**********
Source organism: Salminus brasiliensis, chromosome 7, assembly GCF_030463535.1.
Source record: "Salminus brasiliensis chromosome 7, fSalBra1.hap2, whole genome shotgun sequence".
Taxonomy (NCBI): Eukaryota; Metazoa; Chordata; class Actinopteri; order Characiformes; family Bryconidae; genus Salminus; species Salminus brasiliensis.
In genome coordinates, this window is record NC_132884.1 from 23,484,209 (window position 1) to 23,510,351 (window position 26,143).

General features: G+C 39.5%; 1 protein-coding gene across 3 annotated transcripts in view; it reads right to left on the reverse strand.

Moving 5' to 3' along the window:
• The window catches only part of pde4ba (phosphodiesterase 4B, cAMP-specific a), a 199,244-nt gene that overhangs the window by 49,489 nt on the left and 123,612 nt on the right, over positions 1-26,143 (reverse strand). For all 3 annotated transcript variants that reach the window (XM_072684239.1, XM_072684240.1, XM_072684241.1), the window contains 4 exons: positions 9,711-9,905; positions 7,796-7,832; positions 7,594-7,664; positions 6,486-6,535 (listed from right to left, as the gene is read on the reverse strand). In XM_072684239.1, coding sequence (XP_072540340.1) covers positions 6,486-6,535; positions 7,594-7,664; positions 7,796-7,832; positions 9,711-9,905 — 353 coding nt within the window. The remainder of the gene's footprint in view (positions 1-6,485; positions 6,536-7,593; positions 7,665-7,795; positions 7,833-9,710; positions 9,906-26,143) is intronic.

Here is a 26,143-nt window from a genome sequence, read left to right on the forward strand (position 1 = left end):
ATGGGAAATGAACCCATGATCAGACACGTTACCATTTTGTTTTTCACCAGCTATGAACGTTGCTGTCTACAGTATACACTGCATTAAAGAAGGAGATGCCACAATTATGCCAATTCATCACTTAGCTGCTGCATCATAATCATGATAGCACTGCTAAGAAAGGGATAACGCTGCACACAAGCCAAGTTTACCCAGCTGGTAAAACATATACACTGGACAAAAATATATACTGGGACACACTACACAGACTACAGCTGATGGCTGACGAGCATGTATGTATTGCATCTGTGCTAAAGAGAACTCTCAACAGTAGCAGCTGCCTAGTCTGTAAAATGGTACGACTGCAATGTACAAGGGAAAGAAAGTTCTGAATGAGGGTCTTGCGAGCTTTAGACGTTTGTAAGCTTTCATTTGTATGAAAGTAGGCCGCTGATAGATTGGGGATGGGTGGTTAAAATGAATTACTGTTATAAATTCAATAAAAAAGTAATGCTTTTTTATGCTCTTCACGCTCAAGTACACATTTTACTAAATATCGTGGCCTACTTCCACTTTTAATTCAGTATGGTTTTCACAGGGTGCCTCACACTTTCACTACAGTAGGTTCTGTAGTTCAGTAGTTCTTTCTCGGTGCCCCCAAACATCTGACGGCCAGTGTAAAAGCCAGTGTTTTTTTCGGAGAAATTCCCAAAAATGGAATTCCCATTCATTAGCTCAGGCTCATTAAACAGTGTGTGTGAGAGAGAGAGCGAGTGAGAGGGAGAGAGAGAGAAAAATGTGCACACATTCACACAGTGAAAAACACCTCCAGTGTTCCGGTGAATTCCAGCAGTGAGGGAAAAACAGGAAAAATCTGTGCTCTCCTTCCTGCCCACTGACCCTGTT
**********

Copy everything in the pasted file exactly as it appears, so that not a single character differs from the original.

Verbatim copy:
Source organism: Salminus brasiliensis, chromosome 7, assembly GCF_030463535.1.
Source record: "Salminus brasiliensis chromosome 7, fSalBra1.hap2, whole genome shotgun sequence".
Taxonomy (NCBI): Eukaryota; Metazoa; Chordata; class Actinopteri; order Characiformes; family Bryconidae; genus Salminus; species Salminus brasiliensis.
In genome coordinates, this window is record NC_132884.1 from 23,484,209 (window position 1) to 23,510,351 (window position 26,143).

General features: G+C 39.5%; 1 protein-coding gene across 3 annotated transcripts in view; it reads right to left on the reverse strand.

Moving 5' to 3' along the window:
• The window catches only part of pde4ba (phosphodiesterase 4B, cAMP-specific a), a 199,244-nt gene that overhangs the window by 49,489 nt on the left and 123,612 nt on the right, over positions 1-26,143 (reverse strand). For all 3 annotated transcript variants that reach the window (XM_072684239.1, XM_072684240.1, XM_072684241.1), the window contains 4 exons: positions 9,711-9,905; positions 7,796-7,832; positions 7,594-7,664; positions 6,486-6,535 (listed from right to left, as the gene is read on the reverse strand). In XM_072684239.1, coding sequence (XP_072540340.1) covers positions 6,486-6,535; positions 7,594-7,664; positions 7,796-7,832; positions 9,711-9,905 — 353 coding nt within the window. The remainder of the gene's footprint in view (positions 1-6,485; positions 6,536-7,593; positions 7,665-7,795; positions 7,833-9,710; positions 9,906-26,143) is intronic.

Here is a 26,143-nt window from a genome sequence, read left to right on the forward strand (position 1 = left end):
ATGGGAAATGAACCCATGATCAGACACGTTACCATTTTGTTTTTCACCAGCTATGAACGTTGCTGTCTACAGTATACACTGCATTAAAGAAGGAGATGCCACAATTATGCCAATTCATCACTTAGCTGCTGCATCATAATCATGATAGCACTGCTAAGAAAGGGATAACGCTGCACACAAGCCAAGTTTACCCAGCTGGTAAAACATATACACTGGACAAAAATATATACTGGGACACACTACACAGACTACAGCTGATGGCTGACGAGCATGTATGTATTGCATCTGTGCTAAAGAGAACTCTCAACAGTAGCAGCTGCCTAGTCTGTAAAATGGTACGACTGCAATGTACAAGGGAAAGAAAGTTCTGAATGAGGGTCTTGCGAGCTTTAGACGTTTGTAAGCTTTCATTTGTATGAAAGTAGGCCGCTGATAGATTGGGGATGGGTGGTTAAAATGAATTACTGTTATAAATTCAATAAAAAAGTAATGCTTTTTTATGCTCTTCACGCTCAAGTACACATTTTACTAAATATCGTGGCCTACTTCCACTTTTAATTCAGTATGGTTTTCACAGGGTGCCTCACACTTTCACTACAGTAGGTTCTGTAGTTCAGTAGTTCTTTCTCGGTGCCCCCAAACATCTGACGGCCAGTGTAAAAGCCAGTGTTTTTTTCGGAGAAATTCCCAAAAATGGAATTCCCATTCATTAGCTCAGGCTCATTAAACAGTGTGTGTGAGAGAGAGAGCGAGTGAGAGGGAGAGAGAGAGAAAAATGTGCACACATTCACACAGTGAAAAACACCTCCAGTGTTCCGGTGAATTCCAGCAGTGAGGGAAAAACAGGAAAAATCTGTGCTCTCCTTCCTGCCCACTGACCCTGTT